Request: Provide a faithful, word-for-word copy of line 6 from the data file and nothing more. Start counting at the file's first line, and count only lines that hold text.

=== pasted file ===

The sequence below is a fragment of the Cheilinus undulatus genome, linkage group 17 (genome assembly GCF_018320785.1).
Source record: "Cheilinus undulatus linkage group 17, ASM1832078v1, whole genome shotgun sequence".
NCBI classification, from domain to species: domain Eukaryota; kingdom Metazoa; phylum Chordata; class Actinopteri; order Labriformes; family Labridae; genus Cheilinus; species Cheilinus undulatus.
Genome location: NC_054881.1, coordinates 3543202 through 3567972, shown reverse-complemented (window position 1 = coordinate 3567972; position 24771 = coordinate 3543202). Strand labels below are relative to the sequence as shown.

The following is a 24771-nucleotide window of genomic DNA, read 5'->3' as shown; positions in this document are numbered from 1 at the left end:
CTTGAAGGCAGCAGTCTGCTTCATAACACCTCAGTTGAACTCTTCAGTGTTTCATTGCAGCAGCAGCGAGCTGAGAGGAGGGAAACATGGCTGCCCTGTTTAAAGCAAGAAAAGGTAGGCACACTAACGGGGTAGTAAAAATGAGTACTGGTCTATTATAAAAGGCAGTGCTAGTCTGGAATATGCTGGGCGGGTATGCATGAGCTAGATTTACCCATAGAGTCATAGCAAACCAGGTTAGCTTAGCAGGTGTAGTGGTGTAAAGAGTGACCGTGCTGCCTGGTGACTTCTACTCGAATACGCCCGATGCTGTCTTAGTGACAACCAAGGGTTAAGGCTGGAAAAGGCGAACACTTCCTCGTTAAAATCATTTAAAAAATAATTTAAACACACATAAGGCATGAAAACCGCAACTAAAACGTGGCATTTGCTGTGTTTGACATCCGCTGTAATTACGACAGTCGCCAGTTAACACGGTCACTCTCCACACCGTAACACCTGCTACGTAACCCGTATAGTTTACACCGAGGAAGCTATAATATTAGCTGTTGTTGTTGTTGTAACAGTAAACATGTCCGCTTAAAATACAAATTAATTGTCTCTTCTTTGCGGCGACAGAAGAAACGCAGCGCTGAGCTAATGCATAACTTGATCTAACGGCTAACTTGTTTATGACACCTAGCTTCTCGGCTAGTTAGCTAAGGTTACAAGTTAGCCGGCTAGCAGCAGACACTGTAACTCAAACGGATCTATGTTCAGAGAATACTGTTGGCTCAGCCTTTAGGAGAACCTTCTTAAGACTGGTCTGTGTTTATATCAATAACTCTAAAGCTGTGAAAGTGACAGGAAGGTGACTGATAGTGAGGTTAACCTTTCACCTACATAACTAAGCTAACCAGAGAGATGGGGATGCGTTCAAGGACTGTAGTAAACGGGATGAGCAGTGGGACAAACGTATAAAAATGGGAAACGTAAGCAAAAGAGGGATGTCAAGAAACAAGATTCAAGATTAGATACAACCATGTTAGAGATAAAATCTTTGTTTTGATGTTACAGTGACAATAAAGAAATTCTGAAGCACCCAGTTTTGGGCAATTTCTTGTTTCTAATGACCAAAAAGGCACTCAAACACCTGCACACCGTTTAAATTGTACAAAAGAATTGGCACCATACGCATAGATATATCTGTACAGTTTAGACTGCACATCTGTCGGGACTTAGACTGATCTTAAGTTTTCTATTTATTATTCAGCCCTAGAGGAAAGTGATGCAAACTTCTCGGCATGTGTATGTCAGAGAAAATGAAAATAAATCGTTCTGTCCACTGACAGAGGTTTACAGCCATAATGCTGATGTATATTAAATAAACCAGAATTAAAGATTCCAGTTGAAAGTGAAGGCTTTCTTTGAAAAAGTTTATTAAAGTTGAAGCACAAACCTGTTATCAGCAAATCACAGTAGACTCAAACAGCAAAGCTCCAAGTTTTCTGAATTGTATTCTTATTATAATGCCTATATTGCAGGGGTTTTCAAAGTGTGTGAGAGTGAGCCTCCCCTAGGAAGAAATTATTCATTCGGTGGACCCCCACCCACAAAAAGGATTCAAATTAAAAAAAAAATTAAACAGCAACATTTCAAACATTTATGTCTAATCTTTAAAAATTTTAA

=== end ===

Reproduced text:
CTTGAAGGCAGCAGTCTGCTTCATAACACCTCAGTTGAACTCTTCAGTGTTTCATTGCAGCAGCAGCGAGCTGAGAGGAGGGAAACATGGCTGCCCTGTTTAAAGCAAGAAAAGGTAGGCACACTAACGGGGTAGTAAAAATGAGTACTGGTCTATTATAAAAGGCAGTGCTAGTCTGGAATATGCTGGGCGGGTATGCATGAGCTAGATTTACCCATAGAGTCATAGCAAACCAGGTTAGCTTAGCAGGTGTAGTGGTGTAAAGAGTGACCGTGCTGCCTGGTGACTTCTACTCGAATACGCCCGATGCTGTCTTAGTGACAACCAAGGGTTAAGGCTGGAAAAGGCGAACACTTCCTCGTTAAAATCATTTAAAAAATAATTTAAACACACATAAGGCATGAAAACCGCAACTAAAACGTGGCATTTGCTGTGTTTGACATCCGCTGTAATTACGACAGTCGCCAGTTAACACGGTCACTCTCCACACCGTAACACCTGCTACGTAACCCGTATAGTTTACACCGAGGAAGCTATAATATTAGCTGTTGTTGTTGTTGTAACAGTAAACATGTCCGCTTAAAATACAAATTAATTGTCTCTTCTTTGCGGCGACAGAAGAAACGCAGCGCTGAGCTAATGCATAACTTGATCTAACGGCTAACTTGTTTATGACACCTAGCTTCTCGGCTAGTTAGCTAAGGTTACAAGTTAGCCGGCTAGCAGCAGACACTGTAACTCAAACGGATCTATGTTCAGAGAATACTGTTGGCTCAGCCTTTAGGAGAACCTTCTTAAGACTGGTCTGTGTTTATATCAATAACTCTAAAGCTGTGAAAGTGACAGGAAGGTGACTGATAGTGAGGTTAACCTTTCACCTACATAACTAAGCTAACCAGAGAGATGGGGATGCGTTCAAGGACTGTAGTAAACGGGATGAGCAGTGGGACAAACGTATAAAAATGGGAAACGTAAGCAAAAGAGGGATGTCAAGAAACAAGATTCAAGATTAGATACAACCATGTTAGAGATAAAATCTTTGTTTTGATGTTACAGTGACAATAAAGAAATTCTGAAGCACCCAGTTTTGGGCAATTTCTTGTTTCTAATGACCAAAAAGGCACTCAAACACCTGCACACCGTTTAAATTGTACAAAAGAATTGGCACCATACGCATAGATATATCTGTACAGTTTAGACTGCACATCTGTCGGGACTTAGACTGATCTTAAGTTTTCTATTTATTATTCAGCCCTAGAGGAAAGTGATGCAAACTTCTCGGCATGTGTATGTCAGAGAAAATGAAAATAAATCGTTCTGTCCACTGACAGAGGTTTACAGCCATAATGCTGATGTATATTAAATAAACCAGAATTAAAGATTCCAGTTGAAAGTGAAGGCTTTCTTTGAAAAAGTTTATTAAAGTTGAAGCACAAACCTGTTATCAGCAAATCACAGTAGACTCAAACAGCAAAGCTCCAAGTTTTCTGAATTGTATTCTTATTATAATGCCTATATTGCAGGGGTTTTCAAAGTGTGTGAGAGTGAGCCTCCCCTAGGAAGAAATTATTCATTCGGTGGACCCCCACCCACAAAAAGGATTCAAATTAAAAAAAAAATTAAACAGCAACATTTCAAACATTTATGTCTAATCTTTAAAAATTTTAA